Motivation Articles

3 Ways to Stop Negative Thinking

Don't Let Negative Thoughts Sabotage Your Efforts

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For example, what would have to be true in order for going over your calorie limit to mean that you've “blown” your diet? Wouldn’t it have to be true that your diet is a one-day event that requires a perfect performance on your part? You know that's not the case.

2. Learn to Argue with Yourself

Once you recognize some of your automatic thoughts, you can inspect them and, if necessary, argue with them. The flaw in the above example is pretty obvious: Permanent weight loss is not a short-term project, and doesn’t require perfection. But sometimes the flaw or assumption won’t be as obvious. If that's the case, then you may need to do some investigating.

Before you jump to conclusions or attack your own character, ask yourself a few basic questions:
  • If someone I respect did exactly what I did, would I come to the same conclusion about them that I’m coming to about myself?
  • If someone came to me asking for advice about how to deal with this problem, what would I say to them? Would I tell them it’s a lost cause?
  • How does my conclusion help solve the problem? Does deciding that I’m a "lazy slug" without willpower empower me or enable me to do better next time? What thoughts would do that?
  • Is this a problem that lots of people have or am I the only one facing it? What do other people think or do when they run into this problem?
  • Is this problem a general pattern in my life or am I blowing one incident out of proportion? Are there times when I do well at things that clearly require willpower and self-discipline—like going to work every day and taking care of my family?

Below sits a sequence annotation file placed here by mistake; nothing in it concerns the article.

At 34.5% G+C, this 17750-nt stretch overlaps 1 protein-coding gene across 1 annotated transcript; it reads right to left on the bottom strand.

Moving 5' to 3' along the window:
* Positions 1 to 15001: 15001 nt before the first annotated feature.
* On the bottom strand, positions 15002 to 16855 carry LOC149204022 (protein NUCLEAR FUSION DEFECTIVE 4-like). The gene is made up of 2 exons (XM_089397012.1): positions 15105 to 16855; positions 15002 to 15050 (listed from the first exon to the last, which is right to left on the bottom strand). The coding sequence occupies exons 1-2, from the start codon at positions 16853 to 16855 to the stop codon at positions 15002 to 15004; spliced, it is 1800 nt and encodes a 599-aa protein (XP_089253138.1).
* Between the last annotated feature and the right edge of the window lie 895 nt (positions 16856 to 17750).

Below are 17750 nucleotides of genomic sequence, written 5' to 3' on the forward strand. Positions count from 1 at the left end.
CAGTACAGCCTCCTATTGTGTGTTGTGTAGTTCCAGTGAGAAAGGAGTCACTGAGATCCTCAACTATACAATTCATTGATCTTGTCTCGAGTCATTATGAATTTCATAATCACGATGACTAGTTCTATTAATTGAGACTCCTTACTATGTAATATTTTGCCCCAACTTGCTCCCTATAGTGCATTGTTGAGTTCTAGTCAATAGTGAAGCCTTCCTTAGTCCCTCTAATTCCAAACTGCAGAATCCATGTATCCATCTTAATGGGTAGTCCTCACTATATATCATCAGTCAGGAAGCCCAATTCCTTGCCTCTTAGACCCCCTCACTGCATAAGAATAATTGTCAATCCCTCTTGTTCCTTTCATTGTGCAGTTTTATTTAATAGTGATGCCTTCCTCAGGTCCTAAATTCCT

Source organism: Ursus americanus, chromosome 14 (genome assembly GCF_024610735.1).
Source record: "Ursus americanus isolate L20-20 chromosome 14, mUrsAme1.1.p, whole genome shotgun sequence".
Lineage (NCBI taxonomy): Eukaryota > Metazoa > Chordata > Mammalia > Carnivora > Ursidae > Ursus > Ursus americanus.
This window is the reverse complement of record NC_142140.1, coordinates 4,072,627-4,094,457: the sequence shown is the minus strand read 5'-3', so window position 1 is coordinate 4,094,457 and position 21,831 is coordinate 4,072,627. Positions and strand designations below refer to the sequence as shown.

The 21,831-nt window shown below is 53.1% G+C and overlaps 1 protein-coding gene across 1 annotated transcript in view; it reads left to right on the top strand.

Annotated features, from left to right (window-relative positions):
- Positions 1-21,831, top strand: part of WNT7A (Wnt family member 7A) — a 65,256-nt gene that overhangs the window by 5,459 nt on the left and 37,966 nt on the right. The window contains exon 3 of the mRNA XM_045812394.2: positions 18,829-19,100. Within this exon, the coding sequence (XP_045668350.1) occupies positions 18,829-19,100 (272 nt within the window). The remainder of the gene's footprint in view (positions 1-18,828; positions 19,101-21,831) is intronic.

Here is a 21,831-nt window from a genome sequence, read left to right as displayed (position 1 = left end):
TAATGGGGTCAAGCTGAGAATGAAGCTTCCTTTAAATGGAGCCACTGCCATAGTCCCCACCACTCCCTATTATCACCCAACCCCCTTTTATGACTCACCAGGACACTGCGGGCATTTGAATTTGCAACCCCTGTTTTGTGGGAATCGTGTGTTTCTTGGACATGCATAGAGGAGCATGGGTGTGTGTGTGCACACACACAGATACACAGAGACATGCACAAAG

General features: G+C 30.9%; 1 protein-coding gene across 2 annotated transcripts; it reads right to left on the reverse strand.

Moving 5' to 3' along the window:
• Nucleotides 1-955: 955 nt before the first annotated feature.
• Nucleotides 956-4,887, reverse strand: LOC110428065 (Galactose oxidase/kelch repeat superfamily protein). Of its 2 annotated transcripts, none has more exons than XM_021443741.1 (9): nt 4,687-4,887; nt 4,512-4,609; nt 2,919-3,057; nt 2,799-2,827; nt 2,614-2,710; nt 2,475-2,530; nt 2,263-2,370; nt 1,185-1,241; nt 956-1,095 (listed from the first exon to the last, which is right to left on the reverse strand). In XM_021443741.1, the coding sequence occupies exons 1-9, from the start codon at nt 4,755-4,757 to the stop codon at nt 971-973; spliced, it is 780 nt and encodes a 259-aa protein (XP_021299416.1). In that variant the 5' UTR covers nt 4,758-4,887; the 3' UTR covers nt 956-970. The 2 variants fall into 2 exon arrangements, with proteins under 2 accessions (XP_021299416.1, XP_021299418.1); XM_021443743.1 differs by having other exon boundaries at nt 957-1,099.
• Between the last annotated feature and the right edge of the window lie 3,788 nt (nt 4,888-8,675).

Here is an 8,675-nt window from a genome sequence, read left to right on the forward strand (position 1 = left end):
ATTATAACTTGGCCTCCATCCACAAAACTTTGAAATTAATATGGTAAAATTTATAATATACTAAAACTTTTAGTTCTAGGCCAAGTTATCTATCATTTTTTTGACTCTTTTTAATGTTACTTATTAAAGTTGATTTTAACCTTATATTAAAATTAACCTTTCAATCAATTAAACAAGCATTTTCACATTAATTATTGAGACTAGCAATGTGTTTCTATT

• Have I put the same amount of time and effort into thinking about solutions as I have into listing the problems?
The more of these questions that you ask yourself, the more easily you’ll be able to spot—and correct—your negative automatic thoughts that are lurking underneath your tendency to assume the worst whenever things don’t go the way you planned.

3. Do What Doesn't Come Naturally

One reason that negative thoughts become so automatic and pervasive in our minds is that they are consistent with our typical feelings. If you find yourself jumping to negative conclusions about yourself, your abilities, and your options and opportunities, it’s probably because that feels “right” and comfortable to you.

This doesn't mean you have to figure out why it feels "right" to feel bad about yourself. Again, you'll simply respond better to doing things differently, rather than spending hours rooting through emotional baggage.
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About The Author

Dean Anderson Dean Anderson
Dean Anderson has master's degrees in human services (behavioral psychology/stress management) and liberal studies. His interest in healthy living began at the age of 50 when he confronted his own morbid obesity and health issues. He joined SparkPeople and lost 150 pounds and regained his health. Dean has earned a personal training certification from ACE and received training as a lifestyle and weight management consultant. See all of Dean's articles.

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